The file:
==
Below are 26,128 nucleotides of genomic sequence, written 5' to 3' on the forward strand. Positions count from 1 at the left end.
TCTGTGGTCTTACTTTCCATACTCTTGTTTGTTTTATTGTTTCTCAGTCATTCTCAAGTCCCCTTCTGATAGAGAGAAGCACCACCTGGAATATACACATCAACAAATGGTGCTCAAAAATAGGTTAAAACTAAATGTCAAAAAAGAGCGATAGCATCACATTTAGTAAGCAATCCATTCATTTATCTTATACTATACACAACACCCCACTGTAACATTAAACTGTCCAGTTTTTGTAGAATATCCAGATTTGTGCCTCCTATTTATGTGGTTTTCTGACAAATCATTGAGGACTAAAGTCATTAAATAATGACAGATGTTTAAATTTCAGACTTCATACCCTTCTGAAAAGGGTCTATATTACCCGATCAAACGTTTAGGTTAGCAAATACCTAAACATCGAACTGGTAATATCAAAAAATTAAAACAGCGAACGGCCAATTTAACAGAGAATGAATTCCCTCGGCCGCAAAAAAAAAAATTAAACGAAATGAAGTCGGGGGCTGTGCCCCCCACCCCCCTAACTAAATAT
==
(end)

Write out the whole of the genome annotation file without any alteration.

Below are 26,128 nucleotides of genomic sequence, written 5' to 3' on the forward strand. Positions count from 1 at the left end.
TCTGTGGTCTTACTTTCCATACTCTTGTTTGTTTTATTGTTTCTCAGTCATTCTCAAGTCCCCTTCTGATAGAGAGAAGCACCACCTGGAATATACACATCAACAAATGGTGCTCAAAAATAGGTTAAAACTAAATGTCAAAAAAGAGCGATAGCATCACATTTAGTAAGCAATCCATTCATTTATCTTATACTATACACAACACCCCACTGTAACATTAAACTGTCCAGTTTTTGTAGAATATCCAGATTTGTGCCTCCTATTTATGTGGTTTTCTGACAAATCATTGAGGACTAAAGTCATTAAATAATGACAGATGTTTAAATTTCAGACTTCATACCCTTCTGAAAAGGGTCTATATTACCCGATCAAACGTTTAGGTTAGCAAATACCTAAACATCGAACTGGTAATATCAAAAAATTAAAACAGCGAACGGCCAATTTAACAGAGAATGAATTCCCTCGGCCGCAAAAAAAAAAATTAAACGAAATGAAGTCGGGGGCTGTGCCCCCCACCCCCCTAACTAAATAT